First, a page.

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Discussion Starter · #1 ·
Got a flat tire recently and started to search for a new rear tire on a 1982 CM450. I will likely get a new front tire shortly after so both pairs are a consideration in my choice. The stock size is 120/90-16 for the rear and I would prefer to stick with that size. I know 130/90s seem to be pretty common and am open to that for the right tire.

Tire manufactures I've searched:

Metzeler
IRC
Shinko
Kenda
Dunlop
Pirelli

What's the best cost effective tires?
Does anyone have experience with these tires brands?
Is there a tire you love and why?
I've found a IRC Durotour RS-310 tire for $98 that seems pretty good. Has anyone rode this tire before?

Also interested in the Shinko and Kenda dual tire concept. A dual tire designed for 80% street and 20% off road. Has anyone bought these tires? How do they do on the highway?
 

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I've been a big Dunlop guy over the years but they've changed a lot since I had my last set (K81s, which were great tires at the time). I bought old-school Dunlop K-70s for my 450 but I'm pretty sure they're repros of the old tread pattern. I bought a Shinko for the rear of my V65 and I like it a lot so far, decent traction at a lower price
 

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I had IRC RS-310 Durotour front and the 120 width rear on my CM400 with tube-type comstars.
I recommend the 120 rear over the 130.
Best handling tires I've ever ridden with, these tires are easy to trust and push a little harder.
I had one little slip in the rain(enough sideways to know it was slipping) while accelerating, but I just backed off the throttle and it found traction again.
I'd buy them again.
 

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I really liked the Dunlop GT501's but those are out of production now. Tried a set of Metzler ME888's and tossed them after 10K, internal problems with one of them and they started feeling greasy on hard turns. Running Michelin Commanders now and really like those.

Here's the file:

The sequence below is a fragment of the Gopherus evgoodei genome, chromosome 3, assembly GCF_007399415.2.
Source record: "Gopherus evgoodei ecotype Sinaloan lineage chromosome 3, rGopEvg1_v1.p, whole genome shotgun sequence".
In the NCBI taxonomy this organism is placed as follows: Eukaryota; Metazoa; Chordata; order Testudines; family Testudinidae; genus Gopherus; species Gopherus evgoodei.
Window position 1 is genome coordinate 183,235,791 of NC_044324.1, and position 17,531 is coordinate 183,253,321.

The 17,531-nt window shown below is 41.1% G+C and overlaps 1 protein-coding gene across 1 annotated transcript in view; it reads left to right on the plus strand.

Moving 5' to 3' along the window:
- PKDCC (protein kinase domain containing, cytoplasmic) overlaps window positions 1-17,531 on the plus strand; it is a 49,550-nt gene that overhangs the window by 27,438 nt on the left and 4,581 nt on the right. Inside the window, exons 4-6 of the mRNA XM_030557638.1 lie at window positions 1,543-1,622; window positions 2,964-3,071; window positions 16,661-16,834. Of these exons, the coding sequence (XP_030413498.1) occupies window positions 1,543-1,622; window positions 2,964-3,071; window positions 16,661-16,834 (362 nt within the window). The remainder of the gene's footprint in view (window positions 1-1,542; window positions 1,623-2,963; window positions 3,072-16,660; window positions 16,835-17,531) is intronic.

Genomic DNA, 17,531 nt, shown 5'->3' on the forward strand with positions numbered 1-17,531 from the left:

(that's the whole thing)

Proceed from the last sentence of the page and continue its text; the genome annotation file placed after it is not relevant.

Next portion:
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Discussion Starter · #6 · (Edited)
I've heard a few people say they like Dunlop tires. I like the Dunlop F20 / K525 Qualifier Motorcycle Tires. They're nice but a little more expensive on cost. Unfortunately my funds are a little low at the moment. Might go with the cheaper IRC option for now. That's weird about the Metzler tires not working out. They seem like pretty good tires.
 

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These are what I've been using. Decent wear and quality for the price. I got them from a Canadian supplier, so pricing for the rear was $101 CDN delivered to my door with tax.

https://fortnine.ca/en/duro-hf261a-excursion-front-rear-tire

I use 100/90/18 up front and 120/90/16 rear.
Thanks, I was wondering how the Duros were, any handling or rain-worthiness to mention?

Those are on sale right now at JP Cycles
(used to be motorcycle superstore)
$56.99 and $65.99 https://www.jpcycles.com/search/search?Ntt=Duro+hf261a&N=28012733&Ntk=All

One good tip for buying tires at any price is to buy them from a place that moves a lot of tires, that way you get fresher tires than eBay or Amazon sellers have.
 

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I find them good in the wet. On dry roads, the pegs scrape just fine. As for age, the last one I got was a year old when I got it.